“And this mess is so big
And so deep and so tall, We cannot pick it up.
There is no way at all!” — Dr. Seuss, The Cat In The Hat
My fellow RAers can understand this, I’m sure. Days of hardly being able to move followed by a day where we think we might be able to conquer the world–for a whole five minutes.
I am learning to make the most of those little spurts of energy without throwing myself out of the game for a few more days. At first, when those bursts happened to me, I saw my long to-do-and-catch-up-what’s-behind list and thought I could and should tackle it all. Unfortunately, I took two steps backward and paid for the overexertion with increased downtime for the next few days.
I have come to the conclusion that my house will never be clean, or, at least, all of it will not be sparkling at the same time. I have to do it in shifts and only during a spurt. I have to prioritize what gets done. Work gets everything I have five days a week, home is on a first-come-first-served basis. Is the kitchen more important to clean up today than the bathroom? How long can the dishes sit in the sink before I have to do the push and pull of emptying the dishwasher so I can refill it? Do I cook a full-on meal, or is it an electric can-opener and microwave night? On the especially bad days, it comes down to whether taking a shower and getting dressed is more of a necessity than making breakfast. Seems like every day is a choice. It’s sort of like paying the bills–there’s only so much money ’til the end of the month. With RA, there’s only so much energy ’til the end of the day. Thank God I have a supportive husband who helps pick up my slack.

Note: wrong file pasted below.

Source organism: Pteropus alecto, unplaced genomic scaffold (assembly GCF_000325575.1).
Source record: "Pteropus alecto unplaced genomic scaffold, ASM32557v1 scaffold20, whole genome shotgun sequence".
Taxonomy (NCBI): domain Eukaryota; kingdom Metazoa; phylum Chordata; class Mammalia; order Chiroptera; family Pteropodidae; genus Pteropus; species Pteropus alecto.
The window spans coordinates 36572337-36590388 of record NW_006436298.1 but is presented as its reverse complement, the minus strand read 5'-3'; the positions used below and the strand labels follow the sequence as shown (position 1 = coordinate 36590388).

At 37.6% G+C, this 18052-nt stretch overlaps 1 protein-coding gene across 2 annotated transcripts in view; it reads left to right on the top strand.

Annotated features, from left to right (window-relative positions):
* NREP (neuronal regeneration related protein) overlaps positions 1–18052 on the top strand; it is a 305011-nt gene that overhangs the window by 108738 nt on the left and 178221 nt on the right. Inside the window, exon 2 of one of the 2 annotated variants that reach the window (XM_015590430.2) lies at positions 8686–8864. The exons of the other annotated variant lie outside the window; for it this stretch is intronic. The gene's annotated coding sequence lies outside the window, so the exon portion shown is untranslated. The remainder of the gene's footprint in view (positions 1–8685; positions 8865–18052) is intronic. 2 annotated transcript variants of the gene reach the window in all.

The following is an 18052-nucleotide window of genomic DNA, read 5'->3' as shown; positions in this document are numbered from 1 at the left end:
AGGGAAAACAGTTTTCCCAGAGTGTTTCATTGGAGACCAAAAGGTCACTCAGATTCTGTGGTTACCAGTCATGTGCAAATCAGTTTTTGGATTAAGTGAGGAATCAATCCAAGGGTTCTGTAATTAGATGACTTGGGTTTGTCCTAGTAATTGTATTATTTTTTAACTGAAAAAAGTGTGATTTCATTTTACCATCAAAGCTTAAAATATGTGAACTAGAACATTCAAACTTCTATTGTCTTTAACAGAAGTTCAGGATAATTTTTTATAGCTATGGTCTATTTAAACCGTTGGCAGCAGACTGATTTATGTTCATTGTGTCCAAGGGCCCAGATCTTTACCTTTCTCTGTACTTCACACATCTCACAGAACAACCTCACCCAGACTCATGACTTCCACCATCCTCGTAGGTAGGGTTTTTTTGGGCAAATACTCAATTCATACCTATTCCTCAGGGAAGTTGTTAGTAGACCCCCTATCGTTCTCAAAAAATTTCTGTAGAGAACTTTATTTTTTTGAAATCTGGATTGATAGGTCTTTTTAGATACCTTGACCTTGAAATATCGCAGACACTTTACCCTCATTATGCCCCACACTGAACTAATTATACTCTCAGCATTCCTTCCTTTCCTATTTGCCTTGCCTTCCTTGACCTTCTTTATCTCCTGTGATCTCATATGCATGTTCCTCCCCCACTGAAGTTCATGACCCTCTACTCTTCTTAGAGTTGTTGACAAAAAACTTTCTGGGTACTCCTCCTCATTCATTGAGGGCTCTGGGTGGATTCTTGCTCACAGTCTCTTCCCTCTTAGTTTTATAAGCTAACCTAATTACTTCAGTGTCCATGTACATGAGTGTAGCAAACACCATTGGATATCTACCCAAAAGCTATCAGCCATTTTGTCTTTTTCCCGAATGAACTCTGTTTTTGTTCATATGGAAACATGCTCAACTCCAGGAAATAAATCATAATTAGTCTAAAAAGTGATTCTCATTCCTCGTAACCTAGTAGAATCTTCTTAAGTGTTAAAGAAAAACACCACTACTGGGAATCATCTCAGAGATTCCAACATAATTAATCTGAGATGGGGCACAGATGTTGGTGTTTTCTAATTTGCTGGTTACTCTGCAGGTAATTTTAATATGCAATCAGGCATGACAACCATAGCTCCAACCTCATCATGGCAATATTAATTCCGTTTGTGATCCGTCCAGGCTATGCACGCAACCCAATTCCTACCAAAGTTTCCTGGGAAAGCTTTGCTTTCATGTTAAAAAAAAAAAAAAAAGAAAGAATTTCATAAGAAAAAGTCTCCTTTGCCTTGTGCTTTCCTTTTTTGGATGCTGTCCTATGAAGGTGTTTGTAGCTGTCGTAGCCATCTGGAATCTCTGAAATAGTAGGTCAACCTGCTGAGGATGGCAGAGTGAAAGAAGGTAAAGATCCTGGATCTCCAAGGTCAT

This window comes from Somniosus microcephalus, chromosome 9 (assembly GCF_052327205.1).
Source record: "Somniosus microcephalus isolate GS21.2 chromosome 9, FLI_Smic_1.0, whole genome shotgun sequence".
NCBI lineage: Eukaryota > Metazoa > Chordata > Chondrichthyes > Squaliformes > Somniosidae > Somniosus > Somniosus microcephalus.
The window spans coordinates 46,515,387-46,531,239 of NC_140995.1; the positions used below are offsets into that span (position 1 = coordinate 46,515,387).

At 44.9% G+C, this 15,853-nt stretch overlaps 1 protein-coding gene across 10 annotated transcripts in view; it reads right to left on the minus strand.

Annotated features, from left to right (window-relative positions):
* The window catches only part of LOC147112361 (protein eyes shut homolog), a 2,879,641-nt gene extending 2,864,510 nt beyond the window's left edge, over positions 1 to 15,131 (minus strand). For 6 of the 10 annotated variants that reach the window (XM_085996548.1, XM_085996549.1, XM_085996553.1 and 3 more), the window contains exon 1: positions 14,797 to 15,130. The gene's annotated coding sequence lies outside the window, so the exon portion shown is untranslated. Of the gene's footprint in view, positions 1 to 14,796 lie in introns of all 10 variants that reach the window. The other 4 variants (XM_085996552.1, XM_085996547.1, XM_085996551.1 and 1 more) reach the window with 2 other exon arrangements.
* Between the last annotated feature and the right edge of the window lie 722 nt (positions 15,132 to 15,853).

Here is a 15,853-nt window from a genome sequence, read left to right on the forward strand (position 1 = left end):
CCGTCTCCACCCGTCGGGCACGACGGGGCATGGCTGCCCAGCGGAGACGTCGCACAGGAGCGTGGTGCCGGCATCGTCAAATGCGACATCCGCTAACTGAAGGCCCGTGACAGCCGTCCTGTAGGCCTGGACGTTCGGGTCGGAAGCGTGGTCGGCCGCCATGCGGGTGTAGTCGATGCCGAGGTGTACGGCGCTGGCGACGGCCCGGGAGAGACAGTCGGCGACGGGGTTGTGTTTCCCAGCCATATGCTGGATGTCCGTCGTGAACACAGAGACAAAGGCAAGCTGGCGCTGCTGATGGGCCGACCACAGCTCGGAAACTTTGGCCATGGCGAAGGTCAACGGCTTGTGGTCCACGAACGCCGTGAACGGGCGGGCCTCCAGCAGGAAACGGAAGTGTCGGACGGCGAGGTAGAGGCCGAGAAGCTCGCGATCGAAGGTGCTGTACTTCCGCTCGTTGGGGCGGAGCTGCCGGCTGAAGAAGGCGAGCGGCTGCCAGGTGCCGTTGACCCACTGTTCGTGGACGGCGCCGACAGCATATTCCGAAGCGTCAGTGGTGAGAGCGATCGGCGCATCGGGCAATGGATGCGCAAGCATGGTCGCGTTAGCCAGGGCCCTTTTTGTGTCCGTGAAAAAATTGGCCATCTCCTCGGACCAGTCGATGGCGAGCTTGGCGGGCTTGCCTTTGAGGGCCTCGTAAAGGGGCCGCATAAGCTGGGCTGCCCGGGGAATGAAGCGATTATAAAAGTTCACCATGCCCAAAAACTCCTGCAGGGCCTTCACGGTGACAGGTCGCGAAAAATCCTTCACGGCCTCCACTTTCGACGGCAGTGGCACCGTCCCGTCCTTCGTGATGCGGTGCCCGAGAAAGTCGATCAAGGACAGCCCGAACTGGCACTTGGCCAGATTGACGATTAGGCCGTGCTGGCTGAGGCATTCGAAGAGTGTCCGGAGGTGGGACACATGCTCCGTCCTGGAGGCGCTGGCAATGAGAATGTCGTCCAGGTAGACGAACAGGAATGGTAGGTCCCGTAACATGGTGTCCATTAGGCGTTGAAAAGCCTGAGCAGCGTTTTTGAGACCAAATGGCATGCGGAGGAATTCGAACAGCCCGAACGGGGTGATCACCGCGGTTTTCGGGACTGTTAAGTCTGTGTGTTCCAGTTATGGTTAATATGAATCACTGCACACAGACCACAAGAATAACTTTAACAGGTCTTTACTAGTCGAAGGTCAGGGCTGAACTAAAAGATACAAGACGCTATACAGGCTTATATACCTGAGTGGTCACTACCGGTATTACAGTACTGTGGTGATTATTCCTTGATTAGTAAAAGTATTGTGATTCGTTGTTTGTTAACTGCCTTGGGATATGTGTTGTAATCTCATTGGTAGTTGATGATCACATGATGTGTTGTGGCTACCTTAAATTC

So I’m setting new goals for myself. Five minutes of tidying each day, even if I don’t feel good. Five minutes of working on a project (closet, bathroom cupboards, dresser drawers, etc.), even if I have to sort piles while sitting in a comfy chair. Maybe even try doing a load of laundry a day instead of all in one fell swoop. Baby steps, but still making progress.
Things are not going to get done all at once, so I’m not setting my expectations that high anymore. Trying to get through one day at a time will be emotionally easier if I’m not berating myself for what is not getting done. Maybe this will push me a little without breaking my energy bank. It’s worth a try, right?
I’ll let you know how it goes.
How does a person eat an elephant? One bit at a time. I commend you effort and making it public. Baby steps lead to gigantic leaps.
Your first paragraph made me laugh out loud! I know that feeling! The grand plans I have on waking on a Sunday morning…I want to go to the beach with the dog, take the camera, walk the coastal path, stop for lunch somewhere, maybe…then I get up, hobble very slowly to the bathroom and promptly change my mind haha!
LOL! It helps to have someone who understands EXACTLY what you mean!
Ah ha yes!